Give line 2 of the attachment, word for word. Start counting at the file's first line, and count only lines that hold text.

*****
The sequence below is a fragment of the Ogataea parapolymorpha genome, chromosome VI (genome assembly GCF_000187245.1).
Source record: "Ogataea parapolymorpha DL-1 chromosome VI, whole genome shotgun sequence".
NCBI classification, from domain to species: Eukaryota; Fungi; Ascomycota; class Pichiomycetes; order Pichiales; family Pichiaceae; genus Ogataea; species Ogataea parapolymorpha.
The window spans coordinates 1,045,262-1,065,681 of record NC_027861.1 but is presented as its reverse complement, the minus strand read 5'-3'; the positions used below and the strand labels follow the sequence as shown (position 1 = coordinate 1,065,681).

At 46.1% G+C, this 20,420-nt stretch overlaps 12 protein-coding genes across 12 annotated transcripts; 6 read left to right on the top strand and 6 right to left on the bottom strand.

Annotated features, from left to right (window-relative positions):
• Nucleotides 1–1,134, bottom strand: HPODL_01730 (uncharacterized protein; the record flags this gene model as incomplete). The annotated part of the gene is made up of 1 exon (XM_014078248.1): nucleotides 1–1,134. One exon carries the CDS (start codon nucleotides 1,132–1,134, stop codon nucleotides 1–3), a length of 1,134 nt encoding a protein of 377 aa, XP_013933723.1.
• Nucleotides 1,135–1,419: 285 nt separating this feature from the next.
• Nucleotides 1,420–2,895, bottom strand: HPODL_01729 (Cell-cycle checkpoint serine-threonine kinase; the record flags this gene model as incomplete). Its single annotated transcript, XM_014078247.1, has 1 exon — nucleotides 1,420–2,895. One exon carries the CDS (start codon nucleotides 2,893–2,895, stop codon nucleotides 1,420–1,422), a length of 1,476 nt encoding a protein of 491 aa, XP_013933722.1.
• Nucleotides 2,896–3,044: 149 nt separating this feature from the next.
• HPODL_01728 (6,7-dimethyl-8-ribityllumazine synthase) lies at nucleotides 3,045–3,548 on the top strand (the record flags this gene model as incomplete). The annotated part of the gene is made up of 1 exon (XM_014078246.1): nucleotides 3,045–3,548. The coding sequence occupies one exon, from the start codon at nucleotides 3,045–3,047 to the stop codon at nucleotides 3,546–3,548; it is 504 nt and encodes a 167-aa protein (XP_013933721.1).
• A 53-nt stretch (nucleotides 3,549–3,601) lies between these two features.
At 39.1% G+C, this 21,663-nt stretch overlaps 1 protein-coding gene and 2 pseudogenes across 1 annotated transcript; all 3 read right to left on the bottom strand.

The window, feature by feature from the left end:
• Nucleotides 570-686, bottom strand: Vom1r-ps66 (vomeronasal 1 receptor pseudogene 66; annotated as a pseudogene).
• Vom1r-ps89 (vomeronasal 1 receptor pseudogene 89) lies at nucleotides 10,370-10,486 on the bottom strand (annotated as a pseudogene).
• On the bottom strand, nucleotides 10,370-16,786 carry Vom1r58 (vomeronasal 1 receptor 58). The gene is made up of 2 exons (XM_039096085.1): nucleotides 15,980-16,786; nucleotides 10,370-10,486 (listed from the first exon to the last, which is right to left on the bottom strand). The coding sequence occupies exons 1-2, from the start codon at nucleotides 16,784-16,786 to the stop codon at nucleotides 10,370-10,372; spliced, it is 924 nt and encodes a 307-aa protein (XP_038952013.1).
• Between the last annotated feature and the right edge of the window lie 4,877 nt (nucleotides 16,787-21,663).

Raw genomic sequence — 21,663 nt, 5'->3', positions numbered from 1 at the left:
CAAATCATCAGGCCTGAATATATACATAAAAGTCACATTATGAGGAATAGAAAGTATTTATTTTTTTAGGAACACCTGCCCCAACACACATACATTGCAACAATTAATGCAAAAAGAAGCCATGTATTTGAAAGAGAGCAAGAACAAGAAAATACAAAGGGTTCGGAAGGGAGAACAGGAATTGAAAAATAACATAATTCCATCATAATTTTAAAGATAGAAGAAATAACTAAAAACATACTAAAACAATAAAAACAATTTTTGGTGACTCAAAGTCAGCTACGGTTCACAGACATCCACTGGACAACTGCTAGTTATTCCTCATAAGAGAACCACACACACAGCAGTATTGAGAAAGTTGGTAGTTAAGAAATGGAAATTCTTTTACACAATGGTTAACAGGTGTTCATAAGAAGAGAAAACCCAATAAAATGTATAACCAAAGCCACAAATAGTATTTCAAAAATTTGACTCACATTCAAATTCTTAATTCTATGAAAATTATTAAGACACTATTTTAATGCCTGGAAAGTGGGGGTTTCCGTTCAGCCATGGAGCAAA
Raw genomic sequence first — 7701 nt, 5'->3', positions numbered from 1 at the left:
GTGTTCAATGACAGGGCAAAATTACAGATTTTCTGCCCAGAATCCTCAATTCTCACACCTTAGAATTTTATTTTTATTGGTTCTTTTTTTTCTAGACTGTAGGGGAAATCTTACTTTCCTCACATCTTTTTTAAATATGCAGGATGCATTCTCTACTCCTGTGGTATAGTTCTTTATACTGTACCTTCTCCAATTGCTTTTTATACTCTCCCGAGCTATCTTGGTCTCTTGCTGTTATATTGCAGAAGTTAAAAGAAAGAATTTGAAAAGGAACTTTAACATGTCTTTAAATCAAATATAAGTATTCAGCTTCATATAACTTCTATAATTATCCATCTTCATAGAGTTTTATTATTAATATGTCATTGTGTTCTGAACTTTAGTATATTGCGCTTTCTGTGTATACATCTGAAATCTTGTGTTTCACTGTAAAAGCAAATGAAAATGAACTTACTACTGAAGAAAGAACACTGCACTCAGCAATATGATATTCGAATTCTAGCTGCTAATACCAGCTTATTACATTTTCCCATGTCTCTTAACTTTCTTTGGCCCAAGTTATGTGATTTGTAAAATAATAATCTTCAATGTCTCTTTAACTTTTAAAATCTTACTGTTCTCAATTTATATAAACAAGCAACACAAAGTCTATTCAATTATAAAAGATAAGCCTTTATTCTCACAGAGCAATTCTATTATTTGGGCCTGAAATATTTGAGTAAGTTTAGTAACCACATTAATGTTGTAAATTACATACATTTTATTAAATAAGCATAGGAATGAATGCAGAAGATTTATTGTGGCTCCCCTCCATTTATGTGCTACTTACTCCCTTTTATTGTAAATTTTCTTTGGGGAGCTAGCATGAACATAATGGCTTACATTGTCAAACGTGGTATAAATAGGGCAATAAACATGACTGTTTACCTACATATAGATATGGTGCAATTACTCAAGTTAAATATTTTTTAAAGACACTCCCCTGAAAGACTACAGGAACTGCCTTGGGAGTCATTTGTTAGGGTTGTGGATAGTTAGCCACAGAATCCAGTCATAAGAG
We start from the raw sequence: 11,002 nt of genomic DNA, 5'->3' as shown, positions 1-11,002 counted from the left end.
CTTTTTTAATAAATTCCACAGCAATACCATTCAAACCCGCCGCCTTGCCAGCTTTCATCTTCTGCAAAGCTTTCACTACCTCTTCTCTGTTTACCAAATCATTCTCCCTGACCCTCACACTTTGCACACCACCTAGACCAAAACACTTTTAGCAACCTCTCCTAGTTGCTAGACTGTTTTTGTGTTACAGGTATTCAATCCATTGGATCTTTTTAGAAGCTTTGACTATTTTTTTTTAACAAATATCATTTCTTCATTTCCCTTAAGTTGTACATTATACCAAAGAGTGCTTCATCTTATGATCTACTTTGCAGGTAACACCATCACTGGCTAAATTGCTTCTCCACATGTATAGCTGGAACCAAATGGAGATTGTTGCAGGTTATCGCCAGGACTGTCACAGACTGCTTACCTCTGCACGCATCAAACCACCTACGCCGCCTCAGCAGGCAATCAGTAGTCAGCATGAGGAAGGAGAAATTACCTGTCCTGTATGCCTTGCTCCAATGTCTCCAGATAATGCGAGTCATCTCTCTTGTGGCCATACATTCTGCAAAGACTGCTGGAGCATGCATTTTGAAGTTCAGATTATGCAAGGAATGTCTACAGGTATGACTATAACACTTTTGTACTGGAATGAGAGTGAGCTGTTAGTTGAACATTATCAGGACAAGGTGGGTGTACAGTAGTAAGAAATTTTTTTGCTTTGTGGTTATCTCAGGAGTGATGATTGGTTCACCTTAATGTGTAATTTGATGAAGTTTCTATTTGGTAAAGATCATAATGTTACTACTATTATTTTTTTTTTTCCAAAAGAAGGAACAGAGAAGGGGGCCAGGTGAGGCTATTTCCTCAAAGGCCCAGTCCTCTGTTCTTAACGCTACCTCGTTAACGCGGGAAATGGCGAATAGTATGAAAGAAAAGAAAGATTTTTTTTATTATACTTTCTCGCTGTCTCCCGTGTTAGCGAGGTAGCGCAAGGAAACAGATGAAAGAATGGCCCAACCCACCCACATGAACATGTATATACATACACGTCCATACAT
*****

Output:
Source record: "Ogataea parapolymorpha DL-1 chromosome VI, whole genome shotgun sequence".